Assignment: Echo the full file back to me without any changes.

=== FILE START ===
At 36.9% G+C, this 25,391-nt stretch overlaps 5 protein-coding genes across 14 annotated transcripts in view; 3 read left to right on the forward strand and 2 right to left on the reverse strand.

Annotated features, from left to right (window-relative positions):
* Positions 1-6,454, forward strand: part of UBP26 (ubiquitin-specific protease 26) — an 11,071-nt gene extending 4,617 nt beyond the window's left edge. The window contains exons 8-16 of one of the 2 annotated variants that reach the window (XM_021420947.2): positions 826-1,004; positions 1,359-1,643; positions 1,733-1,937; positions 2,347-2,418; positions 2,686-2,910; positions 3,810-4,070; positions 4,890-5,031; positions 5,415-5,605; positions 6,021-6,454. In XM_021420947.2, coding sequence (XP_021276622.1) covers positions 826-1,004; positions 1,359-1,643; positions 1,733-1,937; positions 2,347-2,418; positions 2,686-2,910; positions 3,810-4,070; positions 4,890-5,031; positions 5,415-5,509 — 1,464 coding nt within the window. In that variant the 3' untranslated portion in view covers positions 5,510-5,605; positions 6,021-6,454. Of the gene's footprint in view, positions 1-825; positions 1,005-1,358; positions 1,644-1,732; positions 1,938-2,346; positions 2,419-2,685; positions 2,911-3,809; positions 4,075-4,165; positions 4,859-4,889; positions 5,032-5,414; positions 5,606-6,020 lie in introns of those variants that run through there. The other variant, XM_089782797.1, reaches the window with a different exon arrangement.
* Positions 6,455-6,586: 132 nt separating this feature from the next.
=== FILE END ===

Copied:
At 36.9% G+C, this 25,391-nt stretch overlaps 5 protein-coding genes across 14 annotated transcripts in view; 3 read left to right on the forward strand and 2 right to left on the reverse strand.

Annotated features, from left to right (window-relative positions):
* Positions 1-6,454, forward strand: part of UBP26 (ubiquitin-specific protease 26) — an 11,071-nt gene extending 4,617 nt beyond the window's left edge. The window contains exons 8-16 of one of the 2 annotated variants that reach the window (XM_021420947.2): positions 826-1,004; positions 1,359-1,643; positions 1,733-1,937; positions 2,347-2,418; positions 2,686-2,910; positions 3,810-4,070; positions 4,890-5,031; positions 5,415-5,605; positions 6,021-6,454. In XM_021420947.2, coding sequence (XP_021276622.1) covers positions 826-1,004; positions 1,359-1,643; positions 1,733-1,937; positions 2,347-2,418; positions 2,686-2,910; positions 3,810-4,070; positions 4,890-5,031; positions 5,415-5,509 — 1,464 coding nt within the window. In that variant the 3' untranslated portion in view covers positions 5,510-5,605; positions 6,021-6,454. Of the gene's footprint in view, positions 1-825; positions 1,005-1,358; positions 1,644-1,732; positions 1,938-2,346; positions 2,419-2,685; positions 2,911-3,809; positions 4,075-4,165; positions 4,859-4,889; positions 5,032-5,414; positions 5,606-6,020 lie in introns of those variants that run through there. The other variant, XM_089782797.1, reaches the window with a different exon arrangement.
* Positions 6,455-6,586: 132 nt separating this feature from the next.